For an artist who began his career as the frontman of the laconic and aloof techno-funk band Soul Coughing, Mike Doughty’s solo career has been characterized by a surprising level of sincerity. His new covers album, The Flip Is Another Honey, possesses a warmth and affection that makes it easy to forgive its duller moments. The blues-rock cut “Jimmy Bell,” which despite an attempt at a persistent backbeat, overstays its welcome at four-and-a-half minutes, while Doughty’s two Cheap Trick covers, “Southern Girls” and “Running Back,” owe most of their listenability to the inherent cleverness of Cheap Trick as pop-rock songsmiths rather than to Doughty’s respectful interpretations.
The album is at its best when Doughty allows himself to stray from his source material. His version of John Denver’s “Sunshine” juxtaposes vocal and instrumental samples of the original with a smooth and loping beat and Doughty’s inimitable rap delivery. The effect is of coming across some lost nugget of ’90s modern rock, a song that, with its impish lyrical absurdity, post-hip-hop beat, and addictive melody might have comfortably played on the radio between tracks by Barenaked Ladies and Cake circa 1998. Doughty’s drawling rounded-tone vocals are a perfect match for Randy Newman’s acerbic ode to futility, “Mankind.” And with his deadpan French delivery on “Ta Doleur,” he finds himself in the unfamiliar position of scaling back the strangeness of the original, replacing the looped mouth sounds and spitting noises of the Camille track with prominent snare hits, melodic piano, and bright synth accentuations.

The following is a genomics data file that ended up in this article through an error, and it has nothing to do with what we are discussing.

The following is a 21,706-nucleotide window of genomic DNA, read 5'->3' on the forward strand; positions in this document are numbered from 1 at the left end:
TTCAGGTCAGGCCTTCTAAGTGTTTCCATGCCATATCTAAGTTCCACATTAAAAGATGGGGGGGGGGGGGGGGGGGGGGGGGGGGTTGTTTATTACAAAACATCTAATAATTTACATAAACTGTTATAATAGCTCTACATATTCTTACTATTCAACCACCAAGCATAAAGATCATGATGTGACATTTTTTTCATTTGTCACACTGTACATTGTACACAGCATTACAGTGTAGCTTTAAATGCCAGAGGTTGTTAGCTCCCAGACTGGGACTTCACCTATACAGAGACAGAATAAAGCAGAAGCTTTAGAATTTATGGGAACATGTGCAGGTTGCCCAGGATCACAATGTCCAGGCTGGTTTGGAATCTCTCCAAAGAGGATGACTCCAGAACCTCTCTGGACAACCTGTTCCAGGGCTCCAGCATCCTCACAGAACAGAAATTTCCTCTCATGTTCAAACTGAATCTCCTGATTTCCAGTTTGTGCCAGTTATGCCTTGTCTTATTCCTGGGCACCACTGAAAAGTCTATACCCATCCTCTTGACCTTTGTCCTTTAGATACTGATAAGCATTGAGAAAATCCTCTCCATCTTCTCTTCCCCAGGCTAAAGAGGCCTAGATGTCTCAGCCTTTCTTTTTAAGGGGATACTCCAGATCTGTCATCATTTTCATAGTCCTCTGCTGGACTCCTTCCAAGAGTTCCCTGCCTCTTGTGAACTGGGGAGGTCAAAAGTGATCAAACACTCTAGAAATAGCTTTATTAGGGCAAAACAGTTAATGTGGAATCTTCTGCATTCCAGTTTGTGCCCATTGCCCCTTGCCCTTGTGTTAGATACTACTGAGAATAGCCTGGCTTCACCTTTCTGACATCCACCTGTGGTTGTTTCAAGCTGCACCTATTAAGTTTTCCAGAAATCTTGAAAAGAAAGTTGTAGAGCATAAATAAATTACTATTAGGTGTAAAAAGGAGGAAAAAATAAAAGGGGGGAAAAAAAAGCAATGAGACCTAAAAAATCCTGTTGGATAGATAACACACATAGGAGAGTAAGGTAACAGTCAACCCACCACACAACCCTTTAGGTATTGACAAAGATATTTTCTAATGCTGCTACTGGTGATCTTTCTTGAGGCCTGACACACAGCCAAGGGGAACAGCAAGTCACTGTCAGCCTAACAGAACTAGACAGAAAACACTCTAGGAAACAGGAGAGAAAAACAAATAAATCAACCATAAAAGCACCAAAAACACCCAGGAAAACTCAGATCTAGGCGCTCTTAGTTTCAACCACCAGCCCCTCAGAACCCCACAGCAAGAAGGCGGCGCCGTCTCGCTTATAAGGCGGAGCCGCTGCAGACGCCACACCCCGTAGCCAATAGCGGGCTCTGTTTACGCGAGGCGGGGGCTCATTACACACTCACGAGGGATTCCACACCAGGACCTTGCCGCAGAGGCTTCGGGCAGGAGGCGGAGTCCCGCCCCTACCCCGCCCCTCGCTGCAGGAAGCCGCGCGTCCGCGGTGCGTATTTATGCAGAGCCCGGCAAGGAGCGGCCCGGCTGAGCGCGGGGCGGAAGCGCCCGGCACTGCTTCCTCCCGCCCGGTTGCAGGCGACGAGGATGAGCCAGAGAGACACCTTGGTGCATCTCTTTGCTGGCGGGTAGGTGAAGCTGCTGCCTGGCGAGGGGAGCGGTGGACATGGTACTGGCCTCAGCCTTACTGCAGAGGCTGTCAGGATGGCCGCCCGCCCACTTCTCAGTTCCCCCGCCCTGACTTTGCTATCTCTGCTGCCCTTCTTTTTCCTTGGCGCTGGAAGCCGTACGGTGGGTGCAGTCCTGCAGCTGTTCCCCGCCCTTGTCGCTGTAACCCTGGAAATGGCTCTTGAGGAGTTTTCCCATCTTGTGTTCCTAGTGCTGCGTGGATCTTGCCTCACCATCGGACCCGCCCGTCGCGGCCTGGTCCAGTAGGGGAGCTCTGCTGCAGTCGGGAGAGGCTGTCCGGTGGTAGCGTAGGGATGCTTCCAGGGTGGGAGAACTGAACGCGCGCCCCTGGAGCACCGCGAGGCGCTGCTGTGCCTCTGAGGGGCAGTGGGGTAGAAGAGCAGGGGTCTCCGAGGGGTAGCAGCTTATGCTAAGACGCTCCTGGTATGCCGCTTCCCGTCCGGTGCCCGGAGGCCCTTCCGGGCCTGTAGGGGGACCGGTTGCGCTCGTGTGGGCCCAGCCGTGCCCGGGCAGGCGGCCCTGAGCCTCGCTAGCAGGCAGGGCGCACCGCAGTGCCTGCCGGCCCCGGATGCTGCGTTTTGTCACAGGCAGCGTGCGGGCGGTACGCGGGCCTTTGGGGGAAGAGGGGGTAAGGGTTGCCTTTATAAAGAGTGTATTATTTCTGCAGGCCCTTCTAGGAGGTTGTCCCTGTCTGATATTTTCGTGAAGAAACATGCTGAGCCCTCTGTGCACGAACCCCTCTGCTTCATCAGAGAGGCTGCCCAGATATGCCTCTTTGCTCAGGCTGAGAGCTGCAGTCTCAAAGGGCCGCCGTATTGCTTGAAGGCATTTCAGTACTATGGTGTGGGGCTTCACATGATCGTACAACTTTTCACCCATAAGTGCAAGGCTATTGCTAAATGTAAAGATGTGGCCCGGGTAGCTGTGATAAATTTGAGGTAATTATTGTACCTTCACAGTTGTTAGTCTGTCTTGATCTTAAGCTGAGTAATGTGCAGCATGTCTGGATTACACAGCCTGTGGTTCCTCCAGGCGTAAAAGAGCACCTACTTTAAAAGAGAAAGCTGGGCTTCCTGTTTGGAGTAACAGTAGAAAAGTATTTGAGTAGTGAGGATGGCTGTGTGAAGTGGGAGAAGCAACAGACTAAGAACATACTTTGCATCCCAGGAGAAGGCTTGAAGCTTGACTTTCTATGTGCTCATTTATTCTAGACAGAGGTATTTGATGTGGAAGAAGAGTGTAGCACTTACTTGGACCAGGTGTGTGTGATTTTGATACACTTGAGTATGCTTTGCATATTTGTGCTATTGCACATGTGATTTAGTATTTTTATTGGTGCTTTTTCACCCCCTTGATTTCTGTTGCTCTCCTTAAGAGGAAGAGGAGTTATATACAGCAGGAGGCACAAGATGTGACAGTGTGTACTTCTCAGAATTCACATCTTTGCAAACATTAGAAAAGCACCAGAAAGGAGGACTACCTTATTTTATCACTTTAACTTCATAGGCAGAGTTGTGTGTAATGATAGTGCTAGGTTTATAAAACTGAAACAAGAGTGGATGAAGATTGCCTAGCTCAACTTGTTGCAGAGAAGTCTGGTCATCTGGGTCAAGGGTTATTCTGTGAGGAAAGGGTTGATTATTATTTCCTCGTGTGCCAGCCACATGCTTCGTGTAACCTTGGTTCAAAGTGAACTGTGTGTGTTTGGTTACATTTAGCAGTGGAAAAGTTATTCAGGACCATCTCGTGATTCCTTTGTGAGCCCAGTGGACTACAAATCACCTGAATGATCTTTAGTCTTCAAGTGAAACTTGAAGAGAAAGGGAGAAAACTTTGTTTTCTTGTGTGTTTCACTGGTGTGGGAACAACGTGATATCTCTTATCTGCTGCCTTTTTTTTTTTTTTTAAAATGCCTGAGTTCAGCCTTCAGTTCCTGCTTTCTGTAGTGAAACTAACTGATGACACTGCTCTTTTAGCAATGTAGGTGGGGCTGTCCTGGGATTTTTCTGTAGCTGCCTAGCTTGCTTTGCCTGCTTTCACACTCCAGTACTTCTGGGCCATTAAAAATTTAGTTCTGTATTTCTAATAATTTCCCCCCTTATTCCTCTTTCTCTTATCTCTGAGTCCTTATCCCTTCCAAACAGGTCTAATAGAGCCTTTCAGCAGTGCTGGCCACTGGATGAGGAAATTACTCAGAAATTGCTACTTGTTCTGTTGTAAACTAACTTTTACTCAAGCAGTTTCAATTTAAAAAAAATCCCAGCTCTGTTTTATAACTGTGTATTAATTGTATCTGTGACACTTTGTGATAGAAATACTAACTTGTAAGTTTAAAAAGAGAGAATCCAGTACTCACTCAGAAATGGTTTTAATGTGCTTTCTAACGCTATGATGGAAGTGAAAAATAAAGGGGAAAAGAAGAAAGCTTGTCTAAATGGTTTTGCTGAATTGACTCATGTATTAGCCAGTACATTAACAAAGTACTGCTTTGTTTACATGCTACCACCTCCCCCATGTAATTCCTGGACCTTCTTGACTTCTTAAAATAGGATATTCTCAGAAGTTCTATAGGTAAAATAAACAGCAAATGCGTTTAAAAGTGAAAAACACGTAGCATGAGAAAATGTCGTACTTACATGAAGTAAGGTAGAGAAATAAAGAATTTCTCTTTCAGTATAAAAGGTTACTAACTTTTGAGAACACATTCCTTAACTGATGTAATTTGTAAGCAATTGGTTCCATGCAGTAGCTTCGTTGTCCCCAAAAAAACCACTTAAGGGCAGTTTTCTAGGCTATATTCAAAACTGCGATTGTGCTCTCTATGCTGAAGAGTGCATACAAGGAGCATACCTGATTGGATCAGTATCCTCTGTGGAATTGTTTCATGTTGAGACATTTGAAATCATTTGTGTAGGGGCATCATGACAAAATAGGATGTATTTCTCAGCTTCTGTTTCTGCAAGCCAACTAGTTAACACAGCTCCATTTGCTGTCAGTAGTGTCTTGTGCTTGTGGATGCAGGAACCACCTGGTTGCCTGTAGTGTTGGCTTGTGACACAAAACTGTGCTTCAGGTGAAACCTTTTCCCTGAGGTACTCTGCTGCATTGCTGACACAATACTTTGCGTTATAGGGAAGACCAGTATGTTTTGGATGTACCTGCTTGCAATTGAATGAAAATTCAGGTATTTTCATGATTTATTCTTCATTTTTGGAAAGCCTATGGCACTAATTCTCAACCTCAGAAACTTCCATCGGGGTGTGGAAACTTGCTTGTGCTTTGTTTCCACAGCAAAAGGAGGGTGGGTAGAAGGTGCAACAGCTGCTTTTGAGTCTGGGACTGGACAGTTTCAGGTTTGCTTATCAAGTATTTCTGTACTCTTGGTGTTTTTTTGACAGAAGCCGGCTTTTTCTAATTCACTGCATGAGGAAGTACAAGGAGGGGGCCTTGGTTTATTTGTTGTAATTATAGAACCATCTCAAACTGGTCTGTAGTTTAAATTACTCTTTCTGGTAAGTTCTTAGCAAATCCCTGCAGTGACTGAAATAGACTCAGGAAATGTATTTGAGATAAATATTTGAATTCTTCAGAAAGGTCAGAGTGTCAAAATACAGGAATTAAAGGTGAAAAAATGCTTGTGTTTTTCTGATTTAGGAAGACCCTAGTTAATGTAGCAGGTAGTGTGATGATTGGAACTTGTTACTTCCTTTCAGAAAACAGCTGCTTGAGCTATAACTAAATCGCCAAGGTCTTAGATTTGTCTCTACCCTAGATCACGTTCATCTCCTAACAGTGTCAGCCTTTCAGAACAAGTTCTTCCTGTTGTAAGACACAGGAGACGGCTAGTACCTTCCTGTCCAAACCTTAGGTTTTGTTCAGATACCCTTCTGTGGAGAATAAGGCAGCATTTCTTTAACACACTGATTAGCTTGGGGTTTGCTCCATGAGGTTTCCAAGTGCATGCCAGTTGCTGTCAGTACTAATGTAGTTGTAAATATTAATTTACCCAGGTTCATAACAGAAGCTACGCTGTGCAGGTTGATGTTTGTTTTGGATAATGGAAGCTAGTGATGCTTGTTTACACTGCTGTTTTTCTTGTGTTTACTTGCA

More than just a showcase for Doughty’s interpretive talents, The Flip Is Another Honey operates as something of a roadmap of his musical soul. Featuring songs from artists that affected him in the pre-cool honesty of childhood (John Denver, Cheap Trick) and some by those with whom he has toured and had personal relationships (Low, Doveman), it feels like something of a musical confession, Doughty opening up and saying, “This is what makes me me.”